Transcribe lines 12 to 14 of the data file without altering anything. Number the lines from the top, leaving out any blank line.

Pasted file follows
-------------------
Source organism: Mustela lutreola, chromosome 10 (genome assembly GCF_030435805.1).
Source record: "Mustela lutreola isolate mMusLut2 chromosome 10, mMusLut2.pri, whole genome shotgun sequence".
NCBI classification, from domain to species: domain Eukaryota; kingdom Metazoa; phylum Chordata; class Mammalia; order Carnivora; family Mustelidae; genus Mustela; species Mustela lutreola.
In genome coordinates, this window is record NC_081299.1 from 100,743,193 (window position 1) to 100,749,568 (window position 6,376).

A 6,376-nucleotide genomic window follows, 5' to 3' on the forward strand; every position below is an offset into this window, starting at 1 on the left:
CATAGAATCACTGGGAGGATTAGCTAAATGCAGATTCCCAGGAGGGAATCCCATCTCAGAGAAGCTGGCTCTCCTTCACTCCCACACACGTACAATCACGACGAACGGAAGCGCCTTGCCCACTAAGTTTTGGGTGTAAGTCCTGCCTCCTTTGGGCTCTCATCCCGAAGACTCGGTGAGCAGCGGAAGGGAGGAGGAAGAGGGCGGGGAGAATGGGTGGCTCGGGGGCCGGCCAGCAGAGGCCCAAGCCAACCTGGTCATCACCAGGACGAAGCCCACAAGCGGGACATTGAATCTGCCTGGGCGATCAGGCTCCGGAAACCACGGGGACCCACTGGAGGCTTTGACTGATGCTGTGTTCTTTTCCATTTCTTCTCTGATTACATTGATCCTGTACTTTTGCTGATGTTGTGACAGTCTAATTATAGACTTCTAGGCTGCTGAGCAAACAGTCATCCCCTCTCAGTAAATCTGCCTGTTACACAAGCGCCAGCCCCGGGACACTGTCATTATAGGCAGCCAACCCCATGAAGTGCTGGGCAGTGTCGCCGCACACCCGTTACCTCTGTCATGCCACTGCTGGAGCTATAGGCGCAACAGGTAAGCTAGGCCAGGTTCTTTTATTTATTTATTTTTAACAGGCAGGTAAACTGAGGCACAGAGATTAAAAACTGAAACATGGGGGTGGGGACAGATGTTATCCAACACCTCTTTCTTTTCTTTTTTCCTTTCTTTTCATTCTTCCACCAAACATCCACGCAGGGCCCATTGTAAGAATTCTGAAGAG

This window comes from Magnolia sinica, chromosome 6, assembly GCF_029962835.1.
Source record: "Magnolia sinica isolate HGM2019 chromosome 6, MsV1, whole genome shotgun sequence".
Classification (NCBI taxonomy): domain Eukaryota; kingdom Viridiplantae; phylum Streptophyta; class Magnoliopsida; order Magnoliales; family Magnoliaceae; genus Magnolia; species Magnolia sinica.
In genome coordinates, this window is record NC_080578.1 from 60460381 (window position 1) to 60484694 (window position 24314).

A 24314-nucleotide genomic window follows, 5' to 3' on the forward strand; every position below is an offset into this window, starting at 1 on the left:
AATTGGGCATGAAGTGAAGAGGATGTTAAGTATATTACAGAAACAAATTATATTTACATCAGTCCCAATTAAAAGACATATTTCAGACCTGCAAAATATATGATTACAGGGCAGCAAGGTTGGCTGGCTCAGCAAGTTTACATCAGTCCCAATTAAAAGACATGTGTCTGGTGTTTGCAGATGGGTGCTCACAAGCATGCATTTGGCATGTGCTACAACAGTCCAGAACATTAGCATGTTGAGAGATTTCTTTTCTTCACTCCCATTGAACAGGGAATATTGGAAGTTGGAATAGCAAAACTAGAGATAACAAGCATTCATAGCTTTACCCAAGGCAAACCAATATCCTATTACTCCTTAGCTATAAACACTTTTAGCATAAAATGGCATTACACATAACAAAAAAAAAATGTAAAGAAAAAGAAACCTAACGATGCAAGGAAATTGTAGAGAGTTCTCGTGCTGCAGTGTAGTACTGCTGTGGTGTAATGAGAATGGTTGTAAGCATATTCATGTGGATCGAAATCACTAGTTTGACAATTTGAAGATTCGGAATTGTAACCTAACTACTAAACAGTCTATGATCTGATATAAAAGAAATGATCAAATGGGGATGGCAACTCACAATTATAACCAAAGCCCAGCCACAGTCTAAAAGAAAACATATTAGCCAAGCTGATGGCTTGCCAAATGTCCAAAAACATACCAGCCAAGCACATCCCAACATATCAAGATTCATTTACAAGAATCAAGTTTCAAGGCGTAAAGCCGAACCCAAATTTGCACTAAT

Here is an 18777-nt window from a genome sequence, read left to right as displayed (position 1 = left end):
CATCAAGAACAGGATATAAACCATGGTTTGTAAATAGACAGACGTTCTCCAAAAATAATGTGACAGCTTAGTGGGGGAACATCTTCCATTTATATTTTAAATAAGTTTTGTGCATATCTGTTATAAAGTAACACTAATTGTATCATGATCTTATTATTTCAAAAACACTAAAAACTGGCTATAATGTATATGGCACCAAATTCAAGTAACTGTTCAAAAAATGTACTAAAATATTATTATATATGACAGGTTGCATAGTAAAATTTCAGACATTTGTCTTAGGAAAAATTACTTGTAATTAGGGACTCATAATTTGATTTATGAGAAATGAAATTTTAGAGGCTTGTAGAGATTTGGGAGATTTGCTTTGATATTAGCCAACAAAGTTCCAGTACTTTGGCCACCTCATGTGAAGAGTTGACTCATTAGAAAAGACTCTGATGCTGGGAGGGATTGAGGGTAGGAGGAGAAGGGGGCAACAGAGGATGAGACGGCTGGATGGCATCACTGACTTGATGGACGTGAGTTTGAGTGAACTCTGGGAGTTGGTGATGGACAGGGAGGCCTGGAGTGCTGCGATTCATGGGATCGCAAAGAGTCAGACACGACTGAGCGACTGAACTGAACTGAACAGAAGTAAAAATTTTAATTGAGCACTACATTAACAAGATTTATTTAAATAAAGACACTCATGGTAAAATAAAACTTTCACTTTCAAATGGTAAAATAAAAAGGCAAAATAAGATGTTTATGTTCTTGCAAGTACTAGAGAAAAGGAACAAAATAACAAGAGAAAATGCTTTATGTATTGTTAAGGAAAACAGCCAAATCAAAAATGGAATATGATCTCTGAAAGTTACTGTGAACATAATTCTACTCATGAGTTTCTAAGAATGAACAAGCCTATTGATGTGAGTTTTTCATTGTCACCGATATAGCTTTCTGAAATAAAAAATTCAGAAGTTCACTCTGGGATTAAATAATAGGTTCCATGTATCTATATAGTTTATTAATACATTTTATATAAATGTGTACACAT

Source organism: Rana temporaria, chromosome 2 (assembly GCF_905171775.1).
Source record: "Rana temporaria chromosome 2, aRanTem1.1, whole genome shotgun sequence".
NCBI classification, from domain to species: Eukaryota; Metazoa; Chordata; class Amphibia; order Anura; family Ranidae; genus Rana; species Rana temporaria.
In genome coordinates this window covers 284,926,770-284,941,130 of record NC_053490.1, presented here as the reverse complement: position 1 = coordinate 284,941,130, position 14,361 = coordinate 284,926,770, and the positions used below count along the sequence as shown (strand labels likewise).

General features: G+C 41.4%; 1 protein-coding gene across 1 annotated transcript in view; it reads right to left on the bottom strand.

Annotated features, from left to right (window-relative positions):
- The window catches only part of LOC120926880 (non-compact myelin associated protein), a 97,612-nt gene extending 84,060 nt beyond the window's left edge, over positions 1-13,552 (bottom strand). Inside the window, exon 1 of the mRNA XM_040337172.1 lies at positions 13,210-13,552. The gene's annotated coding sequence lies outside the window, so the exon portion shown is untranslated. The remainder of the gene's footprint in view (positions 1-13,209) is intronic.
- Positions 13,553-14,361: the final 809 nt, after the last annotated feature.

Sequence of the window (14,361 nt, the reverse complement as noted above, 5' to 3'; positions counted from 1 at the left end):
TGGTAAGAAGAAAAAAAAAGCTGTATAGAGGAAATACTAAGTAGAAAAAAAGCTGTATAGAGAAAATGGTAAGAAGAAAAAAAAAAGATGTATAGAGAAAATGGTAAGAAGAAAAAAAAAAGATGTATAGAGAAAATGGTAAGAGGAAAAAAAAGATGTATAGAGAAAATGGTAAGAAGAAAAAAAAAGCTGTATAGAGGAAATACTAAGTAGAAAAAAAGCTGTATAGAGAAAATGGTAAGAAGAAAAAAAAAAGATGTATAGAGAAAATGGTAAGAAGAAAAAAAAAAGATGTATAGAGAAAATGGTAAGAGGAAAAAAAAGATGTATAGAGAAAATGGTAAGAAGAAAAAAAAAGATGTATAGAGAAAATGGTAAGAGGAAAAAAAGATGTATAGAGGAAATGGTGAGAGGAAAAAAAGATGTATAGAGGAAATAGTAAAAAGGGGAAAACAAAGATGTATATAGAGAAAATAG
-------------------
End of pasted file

AATTGGGCATGAAGTGAAGAGGATGTTAAGTATATTACAGAAACAAATTATATTTACATCAGTCCCAATTAAAAGACATATTTCAGACCTGCAAAATATATGATTACAGGGCAGCAAGGTTGGCTGGCTCAGCAAGTTTACATCAGTCCCAATTAAAAGACATGTGTCTGGTGTTTGCAGATGGGTGCTCACAAGCATGCATTTGGCATGTGCTACAACAGTCCAGAACATTAGCATGTTGAGAGATTTCTTTTCTTCACTCCCATTGAACAGGGAATATTGGAAGTTGGAATAGCAAAACTAGAGATAACAAGCATTCATAGCTTTACCCAAGGCAAACCAATATCCTATTACTCCTTAGCTATAAACACTTTTAGCATAAAATGGCATTACACATAACAAAAAAAAAATGTAAAGAAAAAGAAACCTAACGATGCAAGGAAATTGTAGAGAGTTCTCGTGCTGCAGTGTAGTACTGCTGTGGTGTAATGAGAATGGTTGTAAGCATATTCATGTGGATCGAAATCACTAGTTTGACAATTTGAAGATTCGGAATTGTAACCTAACTACTAAACAGTCTATGATCTGATATAAAAGAAATGATCAAATGGGGATGGCAACTCACAATTATAACCAAAGCCCAGCCACAGTCTAAAAGAAAACATATTAGCCAAGCTGATGGCTTGCCAAATGTCCAAAAACATACCAGCCAAGCACATCCCAACATATCAAGATTCATTTACAAGAATCAAGTTTCAAGGCGTAAAGCCGAACCCAAATTTGCACTAAT

Here is an 18777-nt window from a genome sequence, read left to right as displayed (position 1 = left end):
CATCAAGAACAGGATATAAACCATGGTTTGTAAATAGACAGACGTTCTCCAAAAATAATGTGACAGCTTAGTGGGGGAACATCTTCCATTTATATTTTAAATAAGTTTTGTGCATATCTGTTATAAAGTAACACTAATTGTATCATGATCTTATTATTTCAAAAACACTAAAAACTGGCTATAATGTATATGGCACCAAATTCAAGTAACTGTTCAAAAAATGTACTAAAATATTATTATATATGACAGGTTGCATAGTAAAATTTCAGACATTTGTCTTAGGAAAAATTACTTGTAATTAGGGACTCATAATTTGATTTATGAGAAATGAAATTTTAGAGGCTTGTAGAGATTTGGGAGATTTGCTTTGATATTAGCCAACAAAGTTCCAGTACTTTGGCCACCTCATGTGAAGAGTTGACTCATTAGAAAAGACTCTGATGCTGGGAGGGATTGAGGGTAGGAGGAGAAGGGGGCAACAGAGGATGAGACGGCTGGATGGCATCACTGACTTGATGGACGTGAGTTTGAGTGAACTCTGGGAGTTGGTGATGGACAGGGAGGCCTGGAGTGCTGCGATTCATGGGATCGCAAAGAGTCAGACACGACTGAGCGACTGAACTGAACTGAACAGAAGTAAAAATTTTAATTGAGCACTACATTAACAAGATTTATTTAAATAAAGACACTCATGGTAAAATAAAACTTTCACTTTCAAATGGTAAAATAAAAAGGCAAAATAAGATGTTTATGTTCTTGCAAGTACTAGAGAAAAGGAACAAAATAACAAGAGAAAATGCTTTATGTATTGTTAAGGAAAACAGCCAAATCAAAAATGGAATATGATCTCTGAAAGTTACTGTGAACATAATTCTACTCATGAGTTTCTAAGAATGAACAAGCCTATTGATGTGAGTTTTTCATTGTCACCGATATAGCTTTCTGAAATAAAAAATTCAGAAGTTCACTCTGGGATTAAATAATAGGTTCCATGTATCTATATAGTTTATTAATACATTTTATATAAATGTGTACACAT